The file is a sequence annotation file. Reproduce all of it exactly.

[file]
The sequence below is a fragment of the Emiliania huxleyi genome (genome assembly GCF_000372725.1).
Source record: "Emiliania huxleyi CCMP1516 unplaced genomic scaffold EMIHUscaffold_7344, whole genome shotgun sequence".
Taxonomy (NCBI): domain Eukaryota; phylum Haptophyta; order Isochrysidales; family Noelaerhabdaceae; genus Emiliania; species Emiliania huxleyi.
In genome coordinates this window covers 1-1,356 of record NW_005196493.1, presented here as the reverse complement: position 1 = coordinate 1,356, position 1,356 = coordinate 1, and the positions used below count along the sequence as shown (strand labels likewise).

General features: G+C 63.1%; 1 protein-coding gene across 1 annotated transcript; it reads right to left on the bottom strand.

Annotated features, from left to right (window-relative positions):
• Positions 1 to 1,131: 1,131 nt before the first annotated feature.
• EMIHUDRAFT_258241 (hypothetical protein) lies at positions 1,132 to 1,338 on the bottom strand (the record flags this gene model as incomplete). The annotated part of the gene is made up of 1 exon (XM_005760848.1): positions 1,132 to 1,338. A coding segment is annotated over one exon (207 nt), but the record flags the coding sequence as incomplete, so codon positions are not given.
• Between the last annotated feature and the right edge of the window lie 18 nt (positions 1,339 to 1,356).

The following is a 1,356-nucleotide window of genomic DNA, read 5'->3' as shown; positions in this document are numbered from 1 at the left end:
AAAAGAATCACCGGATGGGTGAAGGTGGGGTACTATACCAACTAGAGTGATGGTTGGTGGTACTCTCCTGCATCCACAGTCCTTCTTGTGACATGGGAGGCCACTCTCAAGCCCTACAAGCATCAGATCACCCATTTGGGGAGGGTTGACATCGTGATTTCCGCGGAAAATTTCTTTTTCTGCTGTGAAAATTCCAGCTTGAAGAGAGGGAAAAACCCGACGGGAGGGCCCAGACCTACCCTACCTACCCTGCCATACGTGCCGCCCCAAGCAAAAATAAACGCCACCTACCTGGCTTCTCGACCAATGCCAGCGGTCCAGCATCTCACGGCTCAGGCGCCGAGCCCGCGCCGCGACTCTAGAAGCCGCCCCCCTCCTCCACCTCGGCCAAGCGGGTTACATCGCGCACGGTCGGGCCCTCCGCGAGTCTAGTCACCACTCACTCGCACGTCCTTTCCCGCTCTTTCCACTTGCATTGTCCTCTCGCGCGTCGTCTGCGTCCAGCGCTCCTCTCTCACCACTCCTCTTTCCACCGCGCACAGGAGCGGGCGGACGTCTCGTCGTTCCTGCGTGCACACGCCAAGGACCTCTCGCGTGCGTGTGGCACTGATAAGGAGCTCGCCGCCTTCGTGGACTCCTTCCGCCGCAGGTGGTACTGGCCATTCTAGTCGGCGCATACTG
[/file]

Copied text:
The sequence below is a fragment of the Emiliania huxleyi genome (genome assembly GCF_000372725.1).
Source record: "Emiliania huxleyi CCMP1516 unplaced genomic scaffold EMIHUscaffold_7344, whole genome shotgun sequence".
Taxonomy (NCBI): domain Eukaryota; phylum Haptophyta; order Isochrysidales; family Noelaerhabdaceae; genus Emiliania; species Emiliania huxleyi.
In genome coordinates this window covers 1-1,356 of record NW_005196493.1, presented here as the reverse complement: position 1 = coordinate 1,356, position 1,356 = coordinate 1, and the positions used below count along the sequence as shown (strand labels likewise).

General features: G+C 63.1%; 1 protein-coding gene across 1 annotated transcript; it reads right to left on the bottom strand.

Annotated features, from left to right (window-relative positions):
• Positions 1 to 1,131: 1,131 nt before the first annotated feature.
• EMIHUDRAFT_258241 (hypothetical protein) lies at positions 1,132 to 1,338 on the bottom strand (the record flags this gene model as incomplete). The annotated part of the gene is made up of 1 exon (XM_005760848.1): positions 1,132 to 1,338. A coding segment is annotated over one exon (207 nt), but the record flags the coding sequence as incomplete, so codon positions are not given.
• Between the last annotated feature and the right edge of the window lie 18 nt (positions 1,339 to 1,356).

The following is a 1,356-nucleotide window of genomic DNA, read 5'->3' as shown; positions in this document are numbered from 1 at the left end:
AAAAGAATCACCGGATGGGTGAAGGTGGGGTACTATACCAACTAGAGTGATGGTTGGTGGTACTCTCCTGCATCCACAGTCCTTCTTGTGACATGGGAGGCCACTCTCAAGCCCTACAAGCATCAGATCACCCATTTGGGGAGGGTTGACATCGTGATTTCCGCGGAAAATTTCTTTTTCTGCTGTGAAAATTCCAGCTTGAAGAGAGGGAAAAACCCGACGGGAGGGCCCAGACCTACCCTACCTACCCTGCCATACGTGCCGCCCCAAGCAAAAATAAACGCCACCTACCTGGCTTCTCGACCAATGCCAGCGGTCCAGCATCTCACGGCTCAGGCGCCGAGCCCGCGCCGCGACTCTAGAAGCCGCCCCCCTCCTCCACCTCGGCCAAGCGGGTTACATCGCGCACGGTCGGGCCCTCCGCGAGTCTAGTCACCACTCACTCGCACGTCCTTTCCCGCTCTTTCCACTTGCATTGTCCTCTCGCGCGTCGTCTGCGTCCAGCGCTCCTCTCTCACCACTCCTCTTTCCACCGCGCACAGGAGCGGGCGGACGTCTCGTCGTTCCTGCGTGCACACGCCAAGGACCTCTCGCGTGCGTGTGGCACTGATAAGGAGCTCGCCGCCTTCGTGGACTCCTTCCGCCGCAGGTGGTACTGGCCATTCTAGTCGGCGCATACTG